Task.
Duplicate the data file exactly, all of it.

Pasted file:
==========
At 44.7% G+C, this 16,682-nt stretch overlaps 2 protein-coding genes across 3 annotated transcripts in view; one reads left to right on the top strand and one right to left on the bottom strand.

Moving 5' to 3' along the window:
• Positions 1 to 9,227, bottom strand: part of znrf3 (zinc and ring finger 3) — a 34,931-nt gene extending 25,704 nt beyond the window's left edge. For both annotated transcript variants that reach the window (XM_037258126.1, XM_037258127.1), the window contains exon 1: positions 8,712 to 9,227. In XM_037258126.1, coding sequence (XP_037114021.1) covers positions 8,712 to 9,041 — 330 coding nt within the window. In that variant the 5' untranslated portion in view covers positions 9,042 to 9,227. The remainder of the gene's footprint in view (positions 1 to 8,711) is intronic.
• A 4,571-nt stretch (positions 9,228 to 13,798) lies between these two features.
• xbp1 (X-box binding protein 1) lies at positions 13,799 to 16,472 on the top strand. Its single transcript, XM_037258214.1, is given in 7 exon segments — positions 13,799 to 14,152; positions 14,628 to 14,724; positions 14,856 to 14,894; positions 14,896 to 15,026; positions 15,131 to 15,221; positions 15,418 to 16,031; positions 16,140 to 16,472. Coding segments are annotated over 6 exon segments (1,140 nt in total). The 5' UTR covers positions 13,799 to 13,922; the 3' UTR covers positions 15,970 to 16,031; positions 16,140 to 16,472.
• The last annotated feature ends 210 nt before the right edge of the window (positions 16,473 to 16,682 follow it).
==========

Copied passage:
At 44.7% G+C, this 16,682-nt stretch overlaps 2 protein-coding genes across 3 annotated transcripts in view; one reads left to right on the top strand and one right to left on the bottom strand.

Moving 5' to 3' along the window:
• Positions 1 to 9,227, bottom strand: part of znrf3 (zinc and ring finger 3) — a 34,931-nt gene extending 25,704 nt beyond the window's left edge. For both annotated transcript variants that reach the window (XM_037258126.1, XM_037258127.1), the window contains exon 1: positions 8,712 to 9,227. In XM_037258126.1, coding sequence (XP_037114021.1) covers positions 8,712 to 9,041 — 330 coding nt within the window. In that variant the 5' untranslated portion in view covers positions 9,042 to 9,227. The remainder of the gene's footprint in view (positions 1 to 8,711) is intronic.
• A 4,571-nt stretch (positions 9,228 to 13,798) lies between these two features.
• xbp1 (X-box binding protein 1) lies at positions 13,799 to 16,472 on the top strand. Its single transcript, XM_037258214.1, is given in 7 exon segments — positions 13,799 to 14,152; positions 14,628 to 14,724; positions 14,856 to 14,894; positions 14,896 to 15,026; positions 15,131 to 15,221; positions 15,418 to 16,031; positions 16,140 to 16,472. Coding segments are annotated over 6 exon segments (1,140 nt in total). The 5' UTR covers positions 13,799 to 13,922; the 3' UTR covers positions 15,970 to 16,031; positions 16,140 to 16,472.
• The last annotated feature ends 210 nt before the right edge of the window (positions 16,473 to 16,682 follow it).